In March 2009, President Barack Obama issued an executive order that lifted the Bush-era restrictions on federal funding of human embryonic stem cell research. But in August 2010, U.S. District Judge Royce Lamberth blocked the funding after concluding that the government’s new guidelines violate the 1996 Dickey-Wicker Amendment, which prohibits the use of taxpayer dollars for research that harms human embryos.
The Obama administration reacted swiftly. In September the Justice Department persuaded the U.S. Court of Appeals for the D.C. Circuit to temporarily lift Lamberth’s order, allowing federal funding to continue for now.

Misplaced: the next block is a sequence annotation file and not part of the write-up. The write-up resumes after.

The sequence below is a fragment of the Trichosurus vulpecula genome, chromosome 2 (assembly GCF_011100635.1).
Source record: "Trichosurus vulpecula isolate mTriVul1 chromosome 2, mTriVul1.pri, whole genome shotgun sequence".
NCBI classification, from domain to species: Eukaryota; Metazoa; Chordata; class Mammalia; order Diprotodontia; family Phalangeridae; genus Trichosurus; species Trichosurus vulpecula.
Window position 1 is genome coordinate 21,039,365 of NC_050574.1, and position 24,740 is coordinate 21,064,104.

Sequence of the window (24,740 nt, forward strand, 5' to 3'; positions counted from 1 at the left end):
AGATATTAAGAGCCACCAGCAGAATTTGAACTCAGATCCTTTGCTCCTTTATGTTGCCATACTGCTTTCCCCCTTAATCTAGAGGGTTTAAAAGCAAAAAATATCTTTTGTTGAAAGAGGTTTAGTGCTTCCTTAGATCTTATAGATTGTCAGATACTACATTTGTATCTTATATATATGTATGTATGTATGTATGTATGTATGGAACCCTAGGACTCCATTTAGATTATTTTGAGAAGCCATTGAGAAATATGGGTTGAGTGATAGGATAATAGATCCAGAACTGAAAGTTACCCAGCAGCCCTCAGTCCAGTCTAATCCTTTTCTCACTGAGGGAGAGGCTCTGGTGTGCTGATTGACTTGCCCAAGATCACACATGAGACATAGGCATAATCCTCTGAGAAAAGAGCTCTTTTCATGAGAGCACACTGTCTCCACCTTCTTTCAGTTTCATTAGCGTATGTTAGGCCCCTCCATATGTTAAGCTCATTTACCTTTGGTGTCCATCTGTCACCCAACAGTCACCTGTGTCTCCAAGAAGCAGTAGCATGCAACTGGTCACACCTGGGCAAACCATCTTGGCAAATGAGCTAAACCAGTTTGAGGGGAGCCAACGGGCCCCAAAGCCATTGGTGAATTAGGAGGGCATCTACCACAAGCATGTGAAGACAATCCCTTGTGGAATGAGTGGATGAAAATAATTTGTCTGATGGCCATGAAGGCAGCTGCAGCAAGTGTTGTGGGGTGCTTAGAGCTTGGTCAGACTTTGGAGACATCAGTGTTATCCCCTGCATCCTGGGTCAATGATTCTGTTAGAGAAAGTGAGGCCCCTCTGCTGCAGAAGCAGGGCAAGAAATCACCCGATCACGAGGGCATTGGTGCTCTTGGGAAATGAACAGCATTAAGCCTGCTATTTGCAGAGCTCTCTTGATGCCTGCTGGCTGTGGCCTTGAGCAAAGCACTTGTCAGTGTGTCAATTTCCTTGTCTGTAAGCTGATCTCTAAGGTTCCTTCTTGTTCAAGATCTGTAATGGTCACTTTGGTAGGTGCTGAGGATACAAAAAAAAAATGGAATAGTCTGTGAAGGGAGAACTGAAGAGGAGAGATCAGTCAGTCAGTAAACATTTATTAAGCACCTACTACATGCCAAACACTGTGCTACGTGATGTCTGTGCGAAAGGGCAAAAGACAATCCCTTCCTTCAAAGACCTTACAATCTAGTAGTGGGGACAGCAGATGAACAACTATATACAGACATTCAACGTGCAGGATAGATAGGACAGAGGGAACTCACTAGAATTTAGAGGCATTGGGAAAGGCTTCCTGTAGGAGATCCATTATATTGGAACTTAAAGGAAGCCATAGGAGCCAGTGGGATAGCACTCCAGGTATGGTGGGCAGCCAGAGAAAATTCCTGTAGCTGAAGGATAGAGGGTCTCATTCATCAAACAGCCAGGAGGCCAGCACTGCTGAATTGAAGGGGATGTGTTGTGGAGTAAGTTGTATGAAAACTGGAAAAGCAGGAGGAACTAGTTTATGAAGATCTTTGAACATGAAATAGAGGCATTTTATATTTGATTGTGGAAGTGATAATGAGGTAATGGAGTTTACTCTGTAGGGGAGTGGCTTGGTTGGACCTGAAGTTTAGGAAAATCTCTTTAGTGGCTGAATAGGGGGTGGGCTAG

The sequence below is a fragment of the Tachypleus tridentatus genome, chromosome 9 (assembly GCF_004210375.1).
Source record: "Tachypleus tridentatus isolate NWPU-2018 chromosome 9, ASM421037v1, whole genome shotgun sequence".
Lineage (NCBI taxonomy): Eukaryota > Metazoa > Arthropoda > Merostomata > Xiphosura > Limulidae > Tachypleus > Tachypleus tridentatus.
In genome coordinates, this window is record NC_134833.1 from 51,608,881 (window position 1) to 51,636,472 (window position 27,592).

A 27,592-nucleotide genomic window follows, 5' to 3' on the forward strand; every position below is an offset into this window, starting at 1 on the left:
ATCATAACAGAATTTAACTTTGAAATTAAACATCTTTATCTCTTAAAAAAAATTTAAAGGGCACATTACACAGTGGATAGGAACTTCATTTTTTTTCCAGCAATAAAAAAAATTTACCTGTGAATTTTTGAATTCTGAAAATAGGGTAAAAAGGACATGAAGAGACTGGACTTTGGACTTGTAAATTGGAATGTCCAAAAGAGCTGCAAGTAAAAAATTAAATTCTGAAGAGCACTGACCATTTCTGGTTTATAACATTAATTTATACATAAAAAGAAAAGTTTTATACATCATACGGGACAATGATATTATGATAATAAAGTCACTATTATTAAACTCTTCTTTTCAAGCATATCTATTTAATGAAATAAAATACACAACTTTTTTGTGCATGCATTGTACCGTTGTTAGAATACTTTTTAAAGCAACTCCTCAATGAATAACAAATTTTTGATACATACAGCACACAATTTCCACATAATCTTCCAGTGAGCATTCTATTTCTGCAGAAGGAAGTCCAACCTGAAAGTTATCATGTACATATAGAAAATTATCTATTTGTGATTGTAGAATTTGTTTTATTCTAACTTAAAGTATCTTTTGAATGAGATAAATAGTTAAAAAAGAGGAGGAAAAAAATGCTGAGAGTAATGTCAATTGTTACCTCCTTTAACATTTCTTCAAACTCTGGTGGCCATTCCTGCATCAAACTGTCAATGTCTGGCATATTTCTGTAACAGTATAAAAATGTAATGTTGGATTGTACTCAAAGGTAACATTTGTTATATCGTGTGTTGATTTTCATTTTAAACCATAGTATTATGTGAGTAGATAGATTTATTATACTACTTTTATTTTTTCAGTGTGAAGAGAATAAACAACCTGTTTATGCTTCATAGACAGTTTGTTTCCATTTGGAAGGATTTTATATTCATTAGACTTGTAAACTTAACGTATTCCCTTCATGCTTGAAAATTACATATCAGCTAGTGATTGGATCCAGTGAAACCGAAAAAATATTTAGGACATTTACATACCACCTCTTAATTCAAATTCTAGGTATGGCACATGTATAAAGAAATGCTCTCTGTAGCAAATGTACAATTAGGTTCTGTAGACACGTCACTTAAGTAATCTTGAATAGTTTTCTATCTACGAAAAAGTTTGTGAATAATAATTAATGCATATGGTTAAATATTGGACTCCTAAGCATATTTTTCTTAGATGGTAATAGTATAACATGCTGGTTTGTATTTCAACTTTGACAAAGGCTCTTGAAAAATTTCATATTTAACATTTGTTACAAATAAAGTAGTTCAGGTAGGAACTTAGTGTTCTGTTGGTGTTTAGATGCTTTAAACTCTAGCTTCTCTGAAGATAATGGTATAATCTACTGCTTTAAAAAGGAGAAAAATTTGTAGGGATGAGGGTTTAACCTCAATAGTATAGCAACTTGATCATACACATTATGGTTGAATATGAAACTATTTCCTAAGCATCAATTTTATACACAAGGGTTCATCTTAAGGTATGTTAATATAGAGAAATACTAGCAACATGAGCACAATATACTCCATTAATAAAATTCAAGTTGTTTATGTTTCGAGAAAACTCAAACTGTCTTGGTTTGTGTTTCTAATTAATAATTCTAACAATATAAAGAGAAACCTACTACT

In the midst of this turmoil, the stem cell company Geron announced that it was set to begin testing stem cells in patients with damaged spinal cords. Even more momentous, researchers associated with the Harvard Stem Cell Institute reported that they had developed a technique using RNA that directly transforms skin cells into stem cells with no need for embryos. A week later, the lead Harvard researcher, Derrick Rossi, announced that he had already obtained a first round of financing for his new company ModeRNA to commercially develop the technique.
ModeRNA joins more than 150 private companies already working on stem cell treatments. Federal research funding will always be fickle, especially in controversial areas. But there are other ways to realize the promise of stem cells.